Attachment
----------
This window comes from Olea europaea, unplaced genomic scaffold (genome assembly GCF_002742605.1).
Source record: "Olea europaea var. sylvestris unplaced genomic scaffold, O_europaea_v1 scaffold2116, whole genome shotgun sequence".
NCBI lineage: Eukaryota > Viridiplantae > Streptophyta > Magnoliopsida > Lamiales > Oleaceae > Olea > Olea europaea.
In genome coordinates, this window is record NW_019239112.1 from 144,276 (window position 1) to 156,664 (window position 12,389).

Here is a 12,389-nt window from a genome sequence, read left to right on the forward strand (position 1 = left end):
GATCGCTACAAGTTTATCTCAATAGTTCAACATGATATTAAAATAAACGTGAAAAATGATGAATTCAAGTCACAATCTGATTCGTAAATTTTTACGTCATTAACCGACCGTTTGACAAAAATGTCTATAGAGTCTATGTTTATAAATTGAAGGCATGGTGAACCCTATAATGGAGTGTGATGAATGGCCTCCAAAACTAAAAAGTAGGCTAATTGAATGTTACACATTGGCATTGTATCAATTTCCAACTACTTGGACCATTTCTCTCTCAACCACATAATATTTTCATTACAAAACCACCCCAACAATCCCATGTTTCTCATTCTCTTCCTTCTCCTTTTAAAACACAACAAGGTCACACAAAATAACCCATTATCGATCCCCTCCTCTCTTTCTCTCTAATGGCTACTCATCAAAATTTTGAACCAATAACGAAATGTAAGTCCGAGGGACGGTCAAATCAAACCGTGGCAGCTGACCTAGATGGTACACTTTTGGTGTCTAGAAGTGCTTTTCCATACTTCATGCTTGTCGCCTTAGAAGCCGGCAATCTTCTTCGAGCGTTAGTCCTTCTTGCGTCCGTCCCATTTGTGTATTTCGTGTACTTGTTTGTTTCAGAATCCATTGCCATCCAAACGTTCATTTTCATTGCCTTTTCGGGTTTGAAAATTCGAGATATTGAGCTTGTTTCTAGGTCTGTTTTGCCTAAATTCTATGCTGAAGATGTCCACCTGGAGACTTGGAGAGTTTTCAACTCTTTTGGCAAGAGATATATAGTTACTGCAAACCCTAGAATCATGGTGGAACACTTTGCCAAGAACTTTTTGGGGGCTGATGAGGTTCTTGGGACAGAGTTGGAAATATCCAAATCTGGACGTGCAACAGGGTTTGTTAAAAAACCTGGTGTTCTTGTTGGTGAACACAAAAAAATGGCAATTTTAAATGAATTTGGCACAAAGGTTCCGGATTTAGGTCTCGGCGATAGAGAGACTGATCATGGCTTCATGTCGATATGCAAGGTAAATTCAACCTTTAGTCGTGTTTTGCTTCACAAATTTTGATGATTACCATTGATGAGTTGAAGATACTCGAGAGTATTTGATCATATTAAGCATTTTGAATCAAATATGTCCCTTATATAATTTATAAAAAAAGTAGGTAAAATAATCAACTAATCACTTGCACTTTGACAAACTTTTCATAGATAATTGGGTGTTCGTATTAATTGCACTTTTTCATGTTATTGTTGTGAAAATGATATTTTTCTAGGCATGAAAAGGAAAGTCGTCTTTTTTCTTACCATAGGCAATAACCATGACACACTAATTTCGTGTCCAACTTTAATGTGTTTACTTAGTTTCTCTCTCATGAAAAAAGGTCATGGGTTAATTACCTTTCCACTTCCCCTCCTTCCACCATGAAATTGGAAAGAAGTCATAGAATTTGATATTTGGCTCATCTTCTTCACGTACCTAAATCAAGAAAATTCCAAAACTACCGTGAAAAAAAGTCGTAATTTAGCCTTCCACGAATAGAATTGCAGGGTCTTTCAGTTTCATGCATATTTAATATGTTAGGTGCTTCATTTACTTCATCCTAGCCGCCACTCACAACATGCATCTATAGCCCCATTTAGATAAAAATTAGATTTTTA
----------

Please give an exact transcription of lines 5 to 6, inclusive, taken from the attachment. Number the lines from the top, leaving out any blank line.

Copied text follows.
Here is a 12,389-nt window from a genome sequence, read left to right on the forward strand (position 1 = left end):
GATCGCTACAAGTTTATCTCAATAGTTCAACATGATATTAAAATAAACGTGAAAAATGATGAATTCAAGTCACAATCTGATTCGTAAATTTTTACGTCATTAACCGACCGTTTGACAAAAATGTCTATAGAGTCTATGTTTATAAATTGAAGGCATGGTGAACCCTATAATGGAGTGTGATGAATGGCCTCCAAAACTAAAAAGTAGGCTAATTGAATGTTACACATTGGCATTGTATCAATTTCCAACTACTTGGACCATTTCTCTCTCAACCACATAATATTTTCATTACAAAACCACCCCAACAATCCCATGTTTCTCATTCTCTTCCTTCTCCTTTTAAAACACAACAAGGTCACACAAAATAACCCATTATCGATCCCCTCCTCTCTTTCTCTCTAATGGCTACTCATCAAAATTTTGAACCAATAACGAAATGTAAGTCCGAGGGACGGTCAAATCAAACCGTGGCAGCTGACCTAGATGGTACACTTTTGGTGTCTAGAAGTGCTTTTCCATACTTCATGCTTGTCGCCTTAGAAGCCGGCAATCTTCTTCGAGCGTTAGTCCTTCTTGCGTCCGTCCCATTTGTGTATTTCGTGTACTTGTTTGTTTCAGAATCCATTGCCATCCAAACGTTCATTTTCATTGCCTTTTCGGGTTTGAAAATTCGAGATATTGAGCTTGTTTCTAGGTCTGTTTTGCCTAAATTCTATGCTGAAGATGTCCACCTGGAGACTTGGAGAGTTTTCAACTCTTTTGGCAAGAGATATATAGTTACTGCAAACCCTAGAATCATGGTGGAACACTTTGCCAAGAACTTTTTGGGGGCTGATGAGGTTCTTGGGACAGAGTTGGAAATATCCAAATCTGGACGTGCAACAGGGTTTGTTAAAAAACCTGGTGTTCTTGTTGGTGAACACAAAAAAATGGCAATTTTAAATGAATTTGGCACAAAGGTTCCGGATTTAGGTCTCGGCGATAGAGAGACTGATCATGGCTTCATGTCGATATGCAAGGTAAATTCAACCTTTAGTCGTGTTTTGCTTCACAAATTTTGATGATTACCATTGATGAGTTGAAGATACTCGAGAGTATTTGATCATATTAAGCATTTTGAATCAAATATGTCCCTTATATAATTTATAAAAAAAGTAGGTAAAATAATCAACTAATCACTTGCACTTTGACAAACTTTTCATAGATAATTGGGTGTTCGTATTAATTGCACTTTTTCATGTTATTGTTGTGAAAATGATATTTTTCTAGGCATGAAAAGGAAAGTCGTCTTTTTTCTTACCATAGGCAATAACCATGACACACTAATTTCGTGTCCAACTTTAATGTGTTTACTTAGTTTCTCTCTCATGAAAAAAGGTCATGGGTTAATTACCTTTCCACTTCCCCTCCTTCCACCATGAAATTGGAAAGAAGTCATAGAATTTGATATTTGGCTCATCTTCTTCACGTACCTAAATCAAGAAAATTCCAAAACTACCGTGAAAAAAAGTCGTAATTTAGCCTTCCACGAATAGAATTGCAGGGTCTTTCAGTTTCATGCATATTTAATATGTTAGGTGCTTCATTTACTTCATCCTAGCCGCCACTCACAACATGCATCTATAGCCCCATTTAGATAAAAATTAGATTTTTA